As to what is driving this growth, I would tend to agree with Radelet that the triumph of free market capitalism since 1990 or so has got something to do with it. Developing countries are more and more connected to the global economy, and many countries are making the most of the opportunities this provides, for example exporting more and benefiting from inward investment. Macroeconomic management has also improved significantly since the 1960s and 70s. However the triumph of capitalism also has downsides, and these are rather underemphasised by Radelet. Firstly, there is the whole issue of the effect of recent economic growth on inequality. This is covered only briefly in The Great Surge. Radelet finds that inequality between countries is reducing, as China and others catch up with richer countries, and that when looking at inequality within countries, this has been getting worse in some, better in others, and in most there has been little change. This seems quite a glib conclusion; others, such as former World Bank chief economist François Bourguignon, have concluded that inequality within countries is severely worsening. A broader debate on this might have been useful.
Secondly, there is the issue of what globalization and free markets are doing to the structure of developing country economies. Historically, countries which have made a sustained exit from poverty (such as China, South Korea and Taiwan) have tended to go through an economic transformation, moving away from primary commodities and towards manufacturing. Some of Radelet’s success stories are currently going through a similar transformation, such as Bangladesh. But other countries, especially in Africa, are still focused on agriculture and natural resources, and this seems to be a consequence of their integration in the globalised economy. The exposure of these countries to international markets in colonial times effectively killed off whatever local industry existed at that time (e.g. iron smelting, weaving and salt production in pre-colonial Tanzania), and concentrated economies on the export of primary goods. Since then countries have struggled to transform their economies, and the experience of countries like Argentina suggests that it will be difficult for them to sustain growth in the longer term if they fail to make such a transformation.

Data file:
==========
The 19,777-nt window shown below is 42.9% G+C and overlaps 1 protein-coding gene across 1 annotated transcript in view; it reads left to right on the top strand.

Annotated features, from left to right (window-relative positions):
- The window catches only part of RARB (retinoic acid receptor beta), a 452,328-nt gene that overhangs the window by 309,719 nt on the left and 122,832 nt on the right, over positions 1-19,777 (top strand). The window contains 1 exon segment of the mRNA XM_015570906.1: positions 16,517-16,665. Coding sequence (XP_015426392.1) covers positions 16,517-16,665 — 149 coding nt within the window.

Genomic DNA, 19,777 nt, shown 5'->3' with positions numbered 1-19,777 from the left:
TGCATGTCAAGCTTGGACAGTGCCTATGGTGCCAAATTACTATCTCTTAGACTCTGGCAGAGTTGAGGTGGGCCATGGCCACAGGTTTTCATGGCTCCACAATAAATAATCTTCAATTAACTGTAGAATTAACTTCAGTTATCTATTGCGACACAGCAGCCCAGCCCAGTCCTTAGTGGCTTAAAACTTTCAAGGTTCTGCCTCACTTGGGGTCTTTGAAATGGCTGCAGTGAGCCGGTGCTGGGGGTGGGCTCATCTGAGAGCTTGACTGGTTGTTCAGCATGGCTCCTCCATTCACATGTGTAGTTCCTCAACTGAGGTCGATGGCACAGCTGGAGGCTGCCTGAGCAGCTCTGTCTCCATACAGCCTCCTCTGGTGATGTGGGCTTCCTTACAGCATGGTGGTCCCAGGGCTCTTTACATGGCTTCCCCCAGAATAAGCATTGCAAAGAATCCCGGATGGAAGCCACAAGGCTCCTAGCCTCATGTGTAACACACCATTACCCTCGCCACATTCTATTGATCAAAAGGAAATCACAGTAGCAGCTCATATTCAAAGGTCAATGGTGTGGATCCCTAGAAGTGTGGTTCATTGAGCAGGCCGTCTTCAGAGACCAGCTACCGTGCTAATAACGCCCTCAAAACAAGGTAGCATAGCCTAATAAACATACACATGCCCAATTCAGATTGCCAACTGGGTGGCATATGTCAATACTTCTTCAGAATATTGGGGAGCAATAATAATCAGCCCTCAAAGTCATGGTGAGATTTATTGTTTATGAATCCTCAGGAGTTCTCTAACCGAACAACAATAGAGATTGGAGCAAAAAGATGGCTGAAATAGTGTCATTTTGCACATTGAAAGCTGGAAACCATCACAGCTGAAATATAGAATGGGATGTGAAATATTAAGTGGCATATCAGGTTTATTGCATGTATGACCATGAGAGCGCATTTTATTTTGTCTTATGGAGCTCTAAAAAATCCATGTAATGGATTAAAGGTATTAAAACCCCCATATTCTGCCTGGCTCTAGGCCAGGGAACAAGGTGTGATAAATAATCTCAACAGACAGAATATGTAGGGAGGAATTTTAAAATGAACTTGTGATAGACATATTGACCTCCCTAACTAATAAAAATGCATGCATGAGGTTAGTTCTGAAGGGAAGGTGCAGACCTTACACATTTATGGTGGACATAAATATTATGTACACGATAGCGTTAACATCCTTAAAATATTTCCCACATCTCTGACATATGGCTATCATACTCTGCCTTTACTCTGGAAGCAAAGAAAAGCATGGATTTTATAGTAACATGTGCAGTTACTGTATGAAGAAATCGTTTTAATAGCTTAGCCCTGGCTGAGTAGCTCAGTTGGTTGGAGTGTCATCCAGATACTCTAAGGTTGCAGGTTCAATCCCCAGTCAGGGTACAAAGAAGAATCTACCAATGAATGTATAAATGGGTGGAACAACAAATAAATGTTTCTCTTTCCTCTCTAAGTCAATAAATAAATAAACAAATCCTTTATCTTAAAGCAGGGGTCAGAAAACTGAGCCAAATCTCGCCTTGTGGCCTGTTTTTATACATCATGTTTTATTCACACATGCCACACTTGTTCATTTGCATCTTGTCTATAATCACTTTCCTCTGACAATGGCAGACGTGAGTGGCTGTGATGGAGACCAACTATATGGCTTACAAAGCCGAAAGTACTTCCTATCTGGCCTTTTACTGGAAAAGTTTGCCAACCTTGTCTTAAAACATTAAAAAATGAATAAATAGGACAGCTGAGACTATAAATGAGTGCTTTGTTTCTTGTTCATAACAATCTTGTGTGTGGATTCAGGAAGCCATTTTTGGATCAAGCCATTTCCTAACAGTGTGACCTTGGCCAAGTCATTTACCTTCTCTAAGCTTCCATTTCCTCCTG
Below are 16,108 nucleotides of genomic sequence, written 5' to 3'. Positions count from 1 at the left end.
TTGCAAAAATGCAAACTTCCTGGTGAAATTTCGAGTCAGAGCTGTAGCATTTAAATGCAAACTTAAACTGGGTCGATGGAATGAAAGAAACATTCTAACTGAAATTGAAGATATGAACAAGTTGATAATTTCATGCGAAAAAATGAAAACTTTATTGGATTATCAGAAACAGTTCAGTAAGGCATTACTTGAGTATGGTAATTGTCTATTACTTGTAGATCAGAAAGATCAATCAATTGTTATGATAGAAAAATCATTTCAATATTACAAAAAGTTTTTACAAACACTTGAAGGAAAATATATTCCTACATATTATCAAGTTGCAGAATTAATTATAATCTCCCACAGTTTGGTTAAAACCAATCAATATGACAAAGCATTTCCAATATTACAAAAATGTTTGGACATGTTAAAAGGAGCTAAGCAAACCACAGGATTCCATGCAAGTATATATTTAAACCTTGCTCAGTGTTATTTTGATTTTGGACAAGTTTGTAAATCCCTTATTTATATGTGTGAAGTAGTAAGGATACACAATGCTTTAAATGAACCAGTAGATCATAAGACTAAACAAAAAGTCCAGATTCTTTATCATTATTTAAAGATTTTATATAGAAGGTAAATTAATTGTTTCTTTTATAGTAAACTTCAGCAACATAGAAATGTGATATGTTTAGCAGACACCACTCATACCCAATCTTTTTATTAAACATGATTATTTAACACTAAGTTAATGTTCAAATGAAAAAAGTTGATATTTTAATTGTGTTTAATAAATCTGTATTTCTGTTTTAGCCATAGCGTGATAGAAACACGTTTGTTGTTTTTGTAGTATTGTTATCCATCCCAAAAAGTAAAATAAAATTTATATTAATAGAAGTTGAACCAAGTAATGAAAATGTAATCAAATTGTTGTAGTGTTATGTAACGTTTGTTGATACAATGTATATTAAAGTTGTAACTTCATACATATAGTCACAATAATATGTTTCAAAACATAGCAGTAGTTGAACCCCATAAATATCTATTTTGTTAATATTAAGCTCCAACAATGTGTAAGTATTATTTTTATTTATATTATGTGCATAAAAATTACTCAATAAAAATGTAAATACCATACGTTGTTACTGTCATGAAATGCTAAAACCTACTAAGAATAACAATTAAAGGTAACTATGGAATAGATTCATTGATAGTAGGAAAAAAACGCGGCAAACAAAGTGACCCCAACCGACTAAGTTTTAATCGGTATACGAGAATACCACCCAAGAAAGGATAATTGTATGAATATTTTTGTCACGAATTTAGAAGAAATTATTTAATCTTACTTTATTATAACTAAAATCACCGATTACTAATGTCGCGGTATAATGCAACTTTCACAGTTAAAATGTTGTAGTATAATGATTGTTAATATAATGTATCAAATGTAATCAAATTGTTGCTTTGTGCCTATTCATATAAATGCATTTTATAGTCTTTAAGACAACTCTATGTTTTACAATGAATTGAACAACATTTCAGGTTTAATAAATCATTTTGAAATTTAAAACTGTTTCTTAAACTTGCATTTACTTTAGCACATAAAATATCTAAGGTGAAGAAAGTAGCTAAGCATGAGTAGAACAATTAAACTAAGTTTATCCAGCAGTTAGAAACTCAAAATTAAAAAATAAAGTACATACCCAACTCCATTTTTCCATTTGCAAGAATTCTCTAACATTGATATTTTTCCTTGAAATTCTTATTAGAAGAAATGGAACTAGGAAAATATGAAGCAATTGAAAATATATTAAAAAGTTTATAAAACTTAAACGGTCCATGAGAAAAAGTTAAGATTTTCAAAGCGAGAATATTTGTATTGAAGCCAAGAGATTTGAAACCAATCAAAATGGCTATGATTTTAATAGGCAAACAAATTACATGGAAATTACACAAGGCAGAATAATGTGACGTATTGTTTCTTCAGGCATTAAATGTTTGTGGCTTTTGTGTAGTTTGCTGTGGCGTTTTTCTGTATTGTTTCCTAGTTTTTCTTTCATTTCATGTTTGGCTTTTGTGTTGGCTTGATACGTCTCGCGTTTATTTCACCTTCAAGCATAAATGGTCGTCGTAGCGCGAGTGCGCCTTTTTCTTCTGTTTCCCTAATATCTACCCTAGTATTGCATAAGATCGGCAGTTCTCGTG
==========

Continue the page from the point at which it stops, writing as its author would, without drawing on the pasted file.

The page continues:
I’ll skip over my other bugbear with the book – the rather rose-tinted assessment of the spread of democracy – and come to the biggest challenge: the threat to the environment and climate change. This is again downplayed by Radelet, and only gets a look-in towards the end as something that could prevent future progress. But it’s hard to escape the sense that environmental degradation and climate change are an inevitable consequence of the ballooning global economic growth that the book describes. The global environment has already suffered significantly from the economic growth of a few countries; it’s likely that more equitable global growth, including the ‘catch-up’ of developing countries with today’s richer countries, will lead to more catastrophic change. There is something of a dilemma here, as the capitalist model of economic growth which seems to have the best chance of helping developing countries catch up with richer countries is also likely to lead to dramatic environmental damage which will hurt these poorer countries more than the rich ones.
The Great Surge convinced me that, at least according to the statistics, life for many poorer people in the world is significantly better now than it was in 1990. But living for three years in Tanzania – one of Radelet’s success stories – I found that many Tanzanians were less positive about how the country was changing. There was a general perception among many that the benefits of economic growth were only going to the elite, and that the rising cost of living cancelled out any increase in incomes that ordinary people had seen. But if the statistics show that people’s lives are getting better – for example that fewer children are dying in infancy, incomes are increasing, there are fewer people living on less than $1.25 per day – why do many people not feel that their lives are improving? Are people’s lives also changing in ways that are not captured well by statistics? I’d be interested in your views.